Announcing Pregnancy in a Culture of Loss

October in the Midwest brings cooler weather, football, and some of the most beautiful drives through fire-tinged foliage I’ve ever seen.

It also brings the National Pregnancy and Infant Loss Awareness month.

I am one of a very small minority of women in my group of friends who has not experienced pregnancy or infant loss. And while that makes me highly unqualified to talk about the pain they will experience for the rest of their lives, the grace and strength they’ve shown through their loss have taught me a lot about how we approach pregnancies, and especially how we handle early pregnancy losses and pregnancy announcements.

When I was pregnant with my first child, my husband and I decided to follow the cultural norm of waiting until we were in the “safe zone” of the second trimester to officially announce my pregnancy. We told our parents and siblings right away but to everyone else our life was seemingly business as usual.

That meant I hid my chronic fatigue and nausea, the 2-3 times a day I was vomiting. I claimed alcohol was giving me headaches or that certain foods were making me itchy. It felt as if my pregnancy was some big secret, something to be ashamed of. It all felt wrong.

And so I thought, having never experienced a loss, that if we were to ever have another child we would announce it to the world as soon as we got that positive pregnancy test. Because if we did end up losing our child, we would want to be able to grieve and not have to hide that part of our family too. We wouldn’t want to keep a child, regardless of when we lost them, a secret. I couldn’t understand why anyone would want to wait those long first trimester weeks to share this beautiful little life with the world.

But then one of my close friends miscarried around ten weeks. After telling the world about that beautiful new little life weeks before. And I watched her get question after question about how she was feeling and if the morning sickness was letting up, if her older child was getting excited about the baby, and asking her to remind them when her due date was. Person after person she and her husband had to tell and retell, picking at the wound that wasn’t even close to scabbing over yet. I watched her heart break a little more each and every time she had to tell someone.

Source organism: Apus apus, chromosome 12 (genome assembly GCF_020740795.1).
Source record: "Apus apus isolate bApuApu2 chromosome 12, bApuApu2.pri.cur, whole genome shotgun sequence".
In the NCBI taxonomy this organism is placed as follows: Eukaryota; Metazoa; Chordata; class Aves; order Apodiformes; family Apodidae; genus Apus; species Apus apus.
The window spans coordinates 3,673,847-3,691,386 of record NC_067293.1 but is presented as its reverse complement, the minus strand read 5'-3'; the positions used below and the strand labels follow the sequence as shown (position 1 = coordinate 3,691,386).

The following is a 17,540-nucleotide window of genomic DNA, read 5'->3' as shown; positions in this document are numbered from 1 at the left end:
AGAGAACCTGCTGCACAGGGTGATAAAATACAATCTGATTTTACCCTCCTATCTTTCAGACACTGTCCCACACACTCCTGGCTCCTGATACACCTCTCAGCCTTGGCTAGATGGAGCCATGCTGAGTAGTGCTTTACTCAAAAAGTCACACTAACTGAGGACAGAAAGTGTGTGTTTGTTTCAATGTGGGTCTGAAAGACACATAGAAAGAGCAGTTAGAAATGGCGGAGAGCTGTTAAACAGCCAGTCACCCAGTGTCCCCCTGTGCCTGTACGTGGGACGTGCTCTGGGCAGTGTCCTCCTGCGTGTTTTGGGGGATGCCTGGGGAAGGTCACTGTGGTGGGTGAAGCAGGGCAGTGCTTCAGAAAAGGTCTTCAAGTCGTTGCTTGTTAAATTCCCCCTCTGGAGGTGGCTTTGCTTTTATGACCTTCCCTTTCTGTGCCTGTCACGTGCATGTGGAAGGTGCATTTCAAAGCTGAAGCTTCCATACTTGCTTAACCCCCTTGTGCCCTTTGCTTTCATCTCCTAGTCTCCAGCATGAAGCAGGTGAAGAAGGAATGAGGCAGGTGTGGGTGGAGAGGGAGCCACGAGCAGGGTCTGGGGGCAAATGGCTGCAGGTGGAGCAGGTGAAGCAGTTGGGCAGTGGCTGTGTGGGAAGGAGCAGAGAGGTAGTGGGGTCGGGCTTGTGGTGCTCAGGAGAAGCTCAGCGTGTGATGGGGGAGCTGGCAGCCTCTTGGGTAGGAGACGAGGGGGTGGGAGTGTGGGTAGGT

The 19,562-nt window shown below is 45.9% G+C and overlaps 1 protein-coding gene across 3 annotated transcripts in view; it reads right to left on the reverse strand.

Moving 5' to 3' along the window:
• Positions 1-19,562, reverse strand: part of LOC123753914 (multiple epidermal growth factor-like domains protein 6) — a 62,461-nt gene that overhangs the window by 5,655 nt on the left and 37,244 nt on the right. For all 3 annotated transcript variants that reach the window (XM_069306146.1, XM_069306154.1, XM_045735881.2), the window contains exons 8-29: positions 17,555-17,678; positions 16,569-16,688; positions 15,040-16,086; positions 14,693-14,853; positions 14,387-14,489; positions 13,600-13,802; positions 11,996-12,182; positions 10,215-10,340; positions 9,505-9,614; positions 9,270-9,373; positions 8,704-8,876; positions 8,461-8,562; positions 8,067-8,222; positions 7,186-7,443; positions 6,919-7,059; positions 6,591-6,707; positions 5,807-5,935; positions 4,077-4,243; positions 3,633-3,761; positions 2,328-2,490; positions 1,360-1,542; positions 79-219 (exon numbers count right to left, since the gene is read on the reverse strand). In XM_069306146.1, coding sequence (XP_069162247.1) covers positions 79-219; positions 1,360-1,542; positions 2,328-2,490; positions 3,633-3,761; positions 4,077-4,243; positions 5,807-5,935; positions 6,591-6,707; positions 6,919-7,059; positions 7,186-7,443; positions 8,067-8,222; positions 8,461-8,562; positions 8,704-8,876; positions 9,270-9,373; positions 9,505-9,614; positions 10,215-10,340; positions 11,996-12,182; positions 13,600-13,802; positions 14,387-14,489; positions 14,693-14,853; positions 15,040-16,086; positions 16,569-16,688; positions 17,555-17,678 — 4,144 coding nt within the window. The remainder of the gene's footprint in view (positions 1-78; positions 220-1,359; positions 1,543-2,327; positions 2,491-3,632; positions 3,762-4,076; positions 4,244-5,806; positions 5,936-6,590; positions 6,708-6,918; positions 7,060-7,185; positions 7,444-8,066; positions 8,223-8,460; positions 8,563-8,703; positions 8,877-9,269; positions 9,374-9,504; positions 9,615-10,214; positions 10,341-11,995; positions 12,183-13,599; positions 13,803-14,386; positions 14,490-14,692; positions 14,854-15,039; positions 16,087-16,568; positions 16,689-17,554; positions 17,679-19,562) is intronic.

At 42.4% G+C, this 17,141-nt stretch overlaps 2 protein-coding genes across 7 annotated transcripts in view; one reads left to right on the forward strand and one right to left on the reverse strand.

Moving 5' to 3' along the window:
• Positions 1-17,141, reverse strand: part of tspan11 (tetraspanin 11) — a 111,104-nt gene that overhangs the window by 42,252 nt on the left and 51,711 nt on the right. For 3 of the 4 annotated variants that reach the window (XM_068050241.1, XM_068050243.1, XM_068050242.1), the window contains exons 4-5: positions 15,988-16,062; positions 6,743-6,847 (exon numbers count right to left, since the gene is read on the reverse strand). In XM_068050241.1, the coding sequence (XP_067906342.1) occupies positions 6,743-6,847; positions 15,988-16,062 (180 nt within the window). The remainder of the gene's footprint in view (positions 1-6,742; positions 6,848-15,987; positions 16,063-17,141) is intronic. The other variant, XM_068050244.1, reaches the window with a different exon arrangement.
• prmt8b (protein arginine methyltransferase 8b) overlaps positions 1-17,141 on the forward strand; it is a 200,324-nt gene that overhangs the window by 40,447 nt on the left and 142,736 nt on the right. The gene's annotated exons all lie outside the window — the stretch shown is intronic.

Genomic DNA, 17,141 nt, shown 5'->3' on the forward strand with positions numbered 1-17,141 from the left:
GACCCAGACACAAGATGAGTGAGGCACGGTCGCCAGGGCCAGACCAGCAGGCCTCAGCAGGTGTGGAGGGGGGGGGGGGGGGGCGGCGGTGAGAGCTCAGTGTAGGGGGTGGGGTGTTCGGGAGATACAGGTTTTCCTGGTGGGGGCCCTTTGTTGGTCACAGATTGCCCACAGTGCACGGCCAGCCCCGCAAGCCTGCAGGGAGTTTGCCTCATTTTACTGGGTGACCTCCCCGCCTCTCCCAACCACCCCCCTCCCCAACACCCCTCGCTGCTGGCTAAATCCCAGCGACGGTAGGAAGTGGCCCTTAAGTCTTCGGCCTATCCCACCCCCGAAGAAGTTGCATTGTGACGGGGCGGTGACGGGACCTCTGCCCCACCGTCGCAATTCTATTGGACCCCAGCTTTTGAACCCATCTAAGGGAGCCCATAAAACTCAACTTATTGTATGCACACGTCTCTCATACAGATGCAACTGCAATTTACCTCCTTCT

I watched her tell only a few select people in their inner circle when she conceived again. I watched them try to find their footing, their new normal of being excited about new life, but also terrified of losing it again. I learned so much from watching them.

I don’t know how I will handle any future pregnancy announcements. But I know that watching the others around me navigate the murky waters of trying to move forward after a loss, and of handling pregnancy after loss, that I have a greater understanding for why some people choose to wait to announce their pregnancies.

As people who recognize personhood from conception, we need to stand ready to celebrate new life whenever a woman decides to announce – at four weeks, four months, or whenever she feels ready to share that news. We should welcome the news with no judgment about why she is announcing so early or so late. We shouldn’t ask prying questions or push our own expectations on her. Because at the end of it all, that child existed whether we knew about it or not. All we can do is create a community for families to share when they are ready and love them where they are at.

Sarah DeMott

Sarah DeMott

Sarah is a wife, mom of two, communications professional, and morning Mass lover. In her spare time she enjoys exploring old books with her children and blogs about her attempts at fostering a more faith-filled, healthy life for her young family at

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